I am not Hope

Former NBA basketball player Charles Barkley once made a commercial in which he proclaimed that he was not a role model.


I can appreciate that. Especially, where cancer is concerned. If you’re a regular reader of my blog or just know me, you know my wife died of cancer almost nine years ago.

Now when I hear of someone, whether it is a friend or even a friend or relative of a friend, I always feel like I should reach out. That I should provide some words of comfort and hope.

But I’m always hesitant to do that. People with cancer don’t need to hear from me. They need to hear from people who have survived cancer. They need stories of inspiration. Stories of hope and overcoming such a terrible disease.

But I’m not hope. I’m reality. I represent that other thing that can happen. I’m sure when those with cancer see me, they can’t help but think about that. To think about what could happen to them.

So I hesitate when common courtesy would suggest that I provide a comforting word. I withdraw when the situation really calls for reaching out.

But then I think, maybe I’m not supposed to be an inspiration to those who have cancer. Instead, maybe I’m supposed to provide hope to those who have lost a loved one to cancer.

And if others can draw even a small amount of comfort from seeing my life, from seeing me go on, then that provides a small amount of hope to me.

  5 comments for “I am not Hope

  1. June 19, 2013 at 4:33 pm

    Hello Mark,
    I had no idea that your wife passed away from cancer; I’m so sorry to hear that but glad that you and your son are doing so well. I understand your hesitancy to even try to bring comfort to those who’re battling this deadly disease; it’s very difficult to know what to say in these situations. However, there is hope. There is always hope.

    In the same way that you can identify with the survivors who’ve lost loved ones, I can identify with those who’re battling this disease. In early 2011 I was diagnosed with a rare form of lymphoma that my oncologist of 30 yrs or more had never seen. She consulted with MD Anderson and finally found someone who had dealt with it. However, before they could come up with a treatment plan something had happened. Something drastic had happened.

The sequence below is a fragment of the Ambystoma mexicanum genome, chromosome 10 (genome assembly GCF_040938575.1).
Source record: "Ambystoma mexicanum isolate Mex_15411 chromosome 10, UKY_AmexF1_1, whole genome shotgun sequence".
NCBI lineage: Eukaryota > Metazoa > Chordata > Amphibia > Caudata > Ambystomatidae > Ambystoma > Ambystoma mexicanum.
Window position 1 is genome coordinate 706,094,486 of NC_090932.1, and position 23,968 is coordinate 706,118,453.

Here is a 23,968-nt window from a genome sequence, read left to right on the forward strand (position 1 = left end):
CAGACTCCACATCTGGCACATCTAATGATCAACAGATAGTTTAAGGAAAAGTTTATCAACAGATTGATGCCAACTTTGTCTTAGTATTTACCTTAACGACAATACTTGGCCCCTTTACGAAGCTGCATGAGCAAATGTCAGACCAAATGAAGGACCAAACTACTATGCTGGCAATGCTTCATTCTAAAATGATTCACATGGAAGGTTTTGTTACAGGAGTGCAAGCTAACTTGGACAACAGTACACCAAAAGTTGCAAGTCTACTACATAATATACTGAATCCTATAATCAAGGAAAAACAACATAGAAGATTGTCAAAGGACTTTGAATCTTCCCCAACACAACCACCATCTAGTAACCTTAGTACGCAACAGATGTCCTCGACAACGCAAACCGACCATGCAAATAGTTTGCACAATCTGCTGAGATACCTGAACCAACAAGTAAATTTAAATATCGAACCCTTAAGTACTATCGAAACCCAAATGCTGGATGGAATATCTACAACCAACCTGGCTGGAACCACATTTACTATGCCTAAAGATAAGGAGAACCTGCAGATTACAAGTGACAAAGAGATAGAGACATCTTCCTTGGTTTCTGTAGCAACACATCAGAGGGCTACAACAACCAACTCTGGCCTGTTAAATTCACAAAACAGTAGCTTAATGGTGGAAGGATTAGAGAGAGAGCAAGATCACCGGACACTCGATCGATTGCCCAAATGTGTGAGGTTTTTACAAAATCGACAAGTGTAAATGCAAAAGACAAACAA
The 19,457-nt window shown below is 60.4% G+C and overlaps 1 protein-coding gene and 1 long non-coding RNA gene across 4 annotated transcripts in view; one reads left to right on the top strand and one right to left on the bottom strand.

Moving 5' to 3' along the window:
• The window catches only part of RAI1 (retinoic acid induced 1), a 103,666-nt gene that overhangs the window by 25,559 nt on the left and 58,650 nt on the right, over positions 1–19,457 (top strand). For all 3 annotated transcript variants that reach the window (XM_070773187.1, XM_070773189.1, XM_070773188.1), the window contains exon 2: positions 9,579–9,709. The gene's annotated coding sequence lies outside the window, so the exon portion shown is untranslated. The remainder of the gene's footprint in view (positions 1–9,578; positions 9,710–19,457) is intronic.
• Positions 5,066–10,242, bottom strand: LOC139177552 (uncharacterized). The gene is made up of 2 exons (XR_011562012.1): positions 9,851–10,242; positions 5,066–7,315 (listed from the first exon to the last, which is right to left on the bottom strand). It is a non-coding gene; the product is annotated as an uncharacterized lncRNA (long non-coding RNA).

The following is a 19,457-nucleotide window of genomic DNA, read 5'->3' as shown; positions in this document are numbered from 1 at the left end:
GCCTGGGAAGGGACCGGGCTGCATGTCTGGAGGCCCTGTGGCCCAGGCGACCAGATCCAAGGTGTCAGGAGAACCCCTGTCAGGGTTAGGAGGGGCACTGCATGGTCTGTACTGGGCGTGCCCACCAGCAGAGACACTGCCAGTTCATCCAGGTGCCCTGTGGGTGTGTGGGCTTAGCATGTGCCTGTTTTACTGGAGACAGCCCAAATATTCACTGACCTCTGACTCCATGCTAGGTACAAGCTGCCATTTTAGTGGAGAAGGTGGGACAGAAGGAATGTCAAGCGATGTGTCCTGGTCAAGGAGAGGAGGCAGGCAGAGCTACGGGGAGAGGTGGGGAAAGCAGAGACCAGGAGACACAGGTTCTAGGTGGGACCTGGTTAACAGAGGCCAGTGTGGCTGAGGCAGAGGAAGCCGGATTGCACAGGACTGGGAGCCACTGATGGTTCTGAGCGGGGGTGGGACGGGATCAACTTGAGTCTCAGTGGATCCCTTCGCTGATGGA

I am a Christian. I believe that in life or death, through Christ, I win! In the months preceeding my unforeseen diagnosis, the Holy Spirit began leading me through the healing ministry of Jesus and reminded me, once again, how spiritual salvation is also connected to physical healing at the cross. And here’s the amazing thing that happened: when the doctor walked in and gave me the diagnosis it was as if he told me I had a wart. No fear. No terrible, sweeping emotion. Just peace. God had already given me the answer for my problem before I even knew I had a problem. It’s a blessing to walk with Him daily.

    They didn’t know what to do with me yet so they gave me one dose of an IV treatment called Rituxan. It’s generally used as a maintenance drug for those who’ve already been through harsh chemotherapy. It was something my oncologist was comfortable with and knew it wouldn’t be harmful.

    Here’s the kicker. Six weeks later I went for a PET scan to determine the aggressiveness and amount of cancer in my lungs and it had shrunk 87 1/2%!!! The doctor was in shock! I asked her if she had ever seen that happen before in all her years of experience. She said, “No, I’ve never seen it.” Over the next few months, what was remaining of the cancer shrank away– completely. And now I’ve been clear ever since.

    Some people might say, “Boy, that sure was a miracle drug for you.” And my reply is, “It wasn’t a ‘miracle drug’ that killed the cancer, it was the ‘Miracle Man’. His name is Jesus!”